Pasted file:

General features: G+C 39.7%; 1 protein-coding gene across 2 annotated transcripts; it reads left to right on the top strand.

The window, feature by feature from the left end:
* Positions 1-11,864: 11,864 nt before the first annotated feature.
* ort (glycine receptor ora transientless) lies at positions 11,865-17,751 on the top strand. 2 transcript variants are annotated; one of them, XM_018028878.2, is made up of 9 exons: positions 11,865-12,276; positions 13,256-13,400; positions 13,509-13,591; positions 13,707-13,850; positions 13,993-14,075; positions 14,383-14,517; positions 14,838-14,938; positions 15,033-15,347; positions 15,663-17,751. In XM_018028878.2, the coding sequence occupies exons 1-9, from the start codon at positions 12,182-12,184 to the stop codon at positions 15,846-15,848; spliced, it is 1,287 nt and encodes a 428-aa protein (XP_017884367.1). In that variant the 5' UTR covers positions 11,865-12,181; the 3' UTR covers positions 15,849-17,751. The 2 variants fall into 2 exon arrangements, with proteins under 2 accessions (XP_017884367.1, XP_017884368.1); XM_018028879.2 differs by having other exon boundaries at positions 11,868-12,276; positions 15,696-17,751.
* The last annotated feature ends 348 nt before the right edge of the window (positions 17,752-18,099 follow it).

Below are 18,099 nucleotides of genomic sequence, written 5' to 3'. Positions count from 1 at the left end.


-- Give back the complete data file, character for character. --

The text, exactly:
General features: G+C 39.7%; 1 protein-coding gene across 2 annotated transcripts; it reads left to right on the top strand.

The window, feature by feature from the left end:
* Positions 1-11,864: 11,864 nt before the first annotated feature.
* ort (glycine receptor ora transientless) lies at positions 11,865-17,751 on the top strand. 2 transcript variants are annotated; one of them, XM_018028878.2, is made up of 9 exons: positions 11,865-12,276; positions 13,256-13,400; positions 13,509-13,591; positions 13,707-13,850; positions 13,993-14,075; positions 14,383-14,517; positions 14,838-14,938; positions 15,033-15,347; positions 15,663-17,751. In XM_018028878.2, the coding sequence occupies exons 1-9, from the start codon at positions 12,182-12,184 to the stop codon at positions 15,846-15,848; spliced, it is 1,287 nt and encodes a 428-aa protein (XP_017884367.1). In that variant the 5' UTR covers positions 11,865-12,181; the 3' UTR covers positions 15,849-17,751. The 2 variants fall into 2 exon arrangements, with proteins under 2 accessions (XP_017884367.1, XP_017884368.1); XM_018028879.2 differs by having other exon boundaries at positions 11,868-12,276; positions 15,696-17,751.
* The last annotated feature ends 348 nt before the right edge of the window (positions 17,752-18,099 follow it).

Below are 18,099 nucleotides of genomic sequence, written 5' to 3'. Positions count from 1 at the left end.